Victorian interiors had inherited the Regency love of detail, and whilst some Neo-Classical motifs were retained, particularly in the use of egg and dart moulding in the actual cast-iron grate alongside sundry floral and foliate patterns, prominence was now given to an angled pair of tiled cheeks flanking the grate which performed the dual function of reflecting more heat into the room and afforded yet another opportunity for decorative expression. The beauty of the tiles, which allows for their popularity, is that they could be lent to any decorative scheme. There are tiles that illustrate the strong colours and abstract shapes of Moorish influence, the more delicate Japanese patterning, Grecian urns, even the heraldic insignia of Neo-Medievalism. Thus it is possible in a single Victorian fireplace to find Neo-Classicism in the form of a pair of columned jambs, a highly decorative frieze depicting, perhaps, a bacchanalia owning much to the Rococo tradition, oriental or Moorish inspired tiles and a hob-grate which made its reappearance despite certain inefficiencies during the Queen Anne revival, notable from the 1860s onward.
Hob-grates are, of course, not typical of the Victorian period, having been superseded some time before by the register grate. Where the hob-grate did appear it tended to have narrower plates; as it was essentially a piece of nostalgia the plates did not need to perform the practical function of heating food. Register grates were ordinarily cast out of a single piece of iron, with an adjustable plate at the mouth of the flue to adjust the draft.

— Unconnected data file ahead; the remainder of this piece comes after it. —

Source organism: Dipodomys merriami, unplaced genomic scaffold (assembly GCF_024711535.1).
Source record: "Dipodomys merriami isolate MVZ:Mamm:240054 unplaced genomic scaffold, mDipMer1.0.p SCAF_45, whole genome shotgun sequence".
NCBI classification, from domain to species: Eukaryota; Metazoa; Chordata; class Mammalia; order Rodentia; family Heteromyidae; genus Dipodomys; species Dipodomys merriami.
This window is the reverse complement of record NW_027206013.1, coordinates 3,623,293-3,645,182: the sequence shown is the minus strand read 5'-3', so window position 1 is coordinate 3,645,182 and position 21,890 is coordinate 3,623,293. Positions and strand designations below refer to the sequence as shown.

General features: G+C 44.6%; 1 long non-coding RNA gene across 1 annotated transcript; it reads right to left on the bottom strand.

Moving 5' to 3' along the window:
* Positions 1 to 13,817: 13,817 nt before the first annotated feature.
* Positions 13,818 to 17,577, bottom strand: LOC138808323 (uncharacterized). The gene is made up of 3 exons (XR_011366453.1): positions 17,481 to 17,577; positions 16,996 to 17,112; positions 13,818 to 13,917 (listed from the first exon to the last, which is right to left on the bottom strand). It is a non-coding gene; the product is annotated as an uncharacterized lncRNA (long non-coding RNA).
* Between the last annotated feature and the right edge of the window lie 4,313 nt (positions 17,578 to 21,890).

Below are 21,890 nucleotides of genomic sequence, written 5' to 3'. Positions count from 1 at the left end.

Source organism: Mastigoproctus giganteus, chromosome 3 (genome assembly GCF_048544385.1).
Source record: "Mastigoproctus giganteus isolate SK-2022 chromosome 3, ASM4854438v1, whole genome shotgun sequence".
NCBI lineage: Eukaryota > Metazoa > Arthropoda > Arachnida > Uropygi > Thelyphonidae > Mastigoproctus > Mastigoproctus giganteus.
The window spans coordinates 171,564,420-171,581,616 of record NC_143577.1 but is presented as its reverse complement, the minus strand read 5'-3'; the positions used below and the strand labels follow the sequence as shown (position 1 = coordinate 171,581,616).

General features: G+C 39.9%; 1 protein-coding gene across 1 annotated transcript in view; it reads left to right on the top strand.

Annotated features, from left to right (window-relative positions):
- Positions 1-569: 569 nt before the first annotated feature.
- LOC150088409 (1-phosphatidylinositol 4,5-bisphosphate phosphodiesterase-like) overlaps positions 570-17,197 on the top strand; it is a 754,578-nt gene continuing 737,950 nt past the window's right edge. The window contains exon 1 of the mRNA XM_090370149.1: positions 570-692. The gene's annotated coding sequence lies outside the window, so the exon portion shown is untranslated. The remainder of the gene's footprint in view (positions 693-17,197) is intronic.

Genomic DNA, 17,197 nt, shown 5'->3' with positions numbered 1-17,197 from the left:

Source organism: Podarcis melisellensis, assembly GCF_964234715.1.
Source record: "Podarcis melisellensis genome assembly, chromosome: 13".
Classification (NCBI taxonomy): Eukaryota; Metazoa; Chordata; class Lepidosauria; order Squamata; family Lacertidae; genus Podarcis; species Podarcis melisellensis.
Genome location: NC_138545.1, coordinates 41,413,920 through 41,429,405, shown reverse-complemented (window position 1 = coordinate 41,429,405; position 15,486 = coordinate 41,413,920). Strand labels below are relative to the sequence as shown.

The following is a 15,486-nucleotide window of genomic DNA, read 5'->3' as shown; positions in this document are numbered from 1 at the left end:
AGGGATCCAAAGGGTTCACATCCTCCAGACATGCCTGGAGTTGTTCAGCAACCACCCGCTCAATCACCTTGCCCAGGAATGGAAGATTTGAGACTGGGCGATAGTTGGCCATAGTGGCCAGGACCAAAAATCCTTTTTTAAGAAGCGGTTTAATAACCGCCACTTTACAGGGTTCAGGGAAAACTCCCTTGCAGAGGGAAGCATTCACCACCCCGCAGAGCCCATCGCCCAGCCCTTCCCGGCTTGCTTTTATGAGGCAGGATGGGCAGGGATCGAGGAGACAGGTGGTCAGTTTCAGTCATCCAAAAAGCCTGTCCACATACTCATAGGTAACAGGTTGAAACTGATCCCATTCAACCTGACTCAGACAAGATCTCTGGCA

Many Late-Victorian grates boast an integrated ash-pan which allowed for easier cleaning and subsequently effected a narrowing of the hearth. Most Victorian grates had hoods, often tiled, sometimes adjustable, almost always decorated, which were again both nostalgic and functional. They alluded to larger historical fireplaces, namely of Tudor and Jacobean fame - a habitual feature of Victorian design was the interest in celebrating other episodes of national confidence- and they effectively channelled the smoke in the right direction, particularly with wood fires which had a resurgence in popularity. Many Victorian aesthetic developments were inspired by a desire to be disassociated from the effects of industrialisation and indeed to counter the physical effects of it, such as the later predominance of strong colours as less vulnerable to the urban environment than delicate ones, but the popularity of the aesthetics was dependent on their practical application, on the convenience inherent in the design.